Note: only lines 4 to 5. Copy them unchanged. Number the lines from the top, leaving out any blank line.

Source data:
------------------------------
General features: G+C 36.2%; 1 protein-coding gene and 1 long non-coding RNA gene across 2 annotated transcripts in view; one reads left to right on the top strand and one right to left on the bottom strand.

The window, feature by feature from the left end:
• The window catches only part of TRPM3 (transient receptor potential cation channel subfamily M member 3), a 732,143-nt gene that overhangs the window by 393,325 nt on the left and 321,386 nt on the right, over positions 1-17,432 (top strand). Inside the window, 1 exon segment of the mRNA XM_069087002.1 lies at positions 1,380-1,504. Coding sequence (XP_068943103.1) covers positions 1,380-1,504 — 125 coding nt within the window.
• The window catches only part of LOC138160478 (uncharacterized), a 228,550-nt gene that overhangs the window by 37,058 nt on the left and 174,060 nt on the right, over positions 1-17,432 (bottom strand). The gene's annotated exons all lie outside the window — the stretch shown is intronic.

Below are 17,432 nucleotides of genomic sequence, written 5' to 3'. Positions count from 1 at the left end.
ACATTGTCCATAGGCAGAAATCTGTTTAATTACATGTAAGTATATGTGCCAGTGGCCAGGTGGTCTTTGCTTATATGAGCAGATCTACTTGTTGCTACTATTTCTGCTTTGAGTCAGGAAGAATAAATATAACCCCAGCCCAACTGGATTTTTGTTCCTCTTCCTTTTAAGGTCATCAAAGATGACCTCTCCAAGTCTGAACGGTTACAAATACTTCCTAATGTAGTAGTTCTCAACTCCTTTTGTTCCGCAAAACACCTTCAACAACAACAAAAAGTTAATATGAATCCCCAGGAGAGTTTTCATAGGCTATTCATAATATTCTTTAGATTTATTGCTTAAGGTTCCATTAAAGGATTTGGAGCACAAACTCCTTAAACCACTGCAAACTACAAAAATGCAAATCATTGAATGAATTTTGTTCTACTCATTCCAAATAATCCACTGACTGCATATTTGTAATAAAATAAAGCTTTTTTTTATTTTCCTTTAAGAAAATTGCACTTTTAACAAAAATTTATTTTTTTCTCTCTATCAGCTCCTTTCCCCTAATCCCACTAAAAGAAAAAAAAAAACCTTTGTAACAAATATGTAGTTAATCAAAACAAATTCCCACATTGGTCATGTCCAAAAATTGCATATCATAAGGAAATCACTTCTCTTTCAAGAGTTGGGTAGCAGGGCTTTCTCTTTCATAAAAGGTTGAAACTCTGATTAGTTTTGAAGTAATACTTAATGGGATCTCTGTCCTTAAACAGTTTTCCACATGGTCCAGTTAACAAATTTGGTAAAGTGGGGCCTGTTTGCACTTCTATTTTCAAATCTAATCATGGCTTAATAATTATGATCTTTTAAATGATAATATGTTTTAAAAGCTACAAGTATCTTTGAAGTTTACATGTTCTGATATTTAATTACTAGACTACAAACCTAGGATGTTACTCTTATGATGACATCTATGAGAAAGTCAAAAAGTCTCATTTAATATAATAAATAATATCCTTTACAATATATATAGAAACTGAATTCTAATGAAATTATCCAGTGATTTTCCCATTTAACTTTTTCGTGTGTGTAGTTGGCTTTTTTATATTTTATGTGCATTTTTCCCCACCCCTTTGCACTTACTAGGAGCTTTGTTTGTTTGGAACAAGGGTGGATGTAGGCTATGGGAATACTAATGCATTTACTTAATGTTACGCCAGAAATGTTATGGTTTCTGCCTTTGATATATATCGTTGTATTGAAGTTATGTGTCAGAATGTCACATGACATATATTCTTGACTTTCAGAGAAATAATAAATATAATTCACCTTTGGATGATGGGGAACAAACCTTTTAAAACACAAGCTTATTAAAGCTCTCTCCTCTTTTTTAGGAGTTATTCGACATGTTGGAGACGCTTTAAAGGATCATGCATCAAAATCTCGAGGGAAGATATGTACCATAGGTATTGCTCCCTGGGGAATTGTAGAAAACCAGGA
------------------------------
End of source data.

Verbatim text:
• The window catches only part of LOC138160478 (uncharacterized), a 228,550-nt gene that overhangs the window by 37,058 nt on the left and 174,060 nt on the right, over positions 1-17,432 (bottom strand). The gene's annotated exons all lie outside the window — the stretch shown is intronic.

Below are 17,432 nucleotides of genomic sequence, written 5' to 3'. Positions count from 1 at the left end.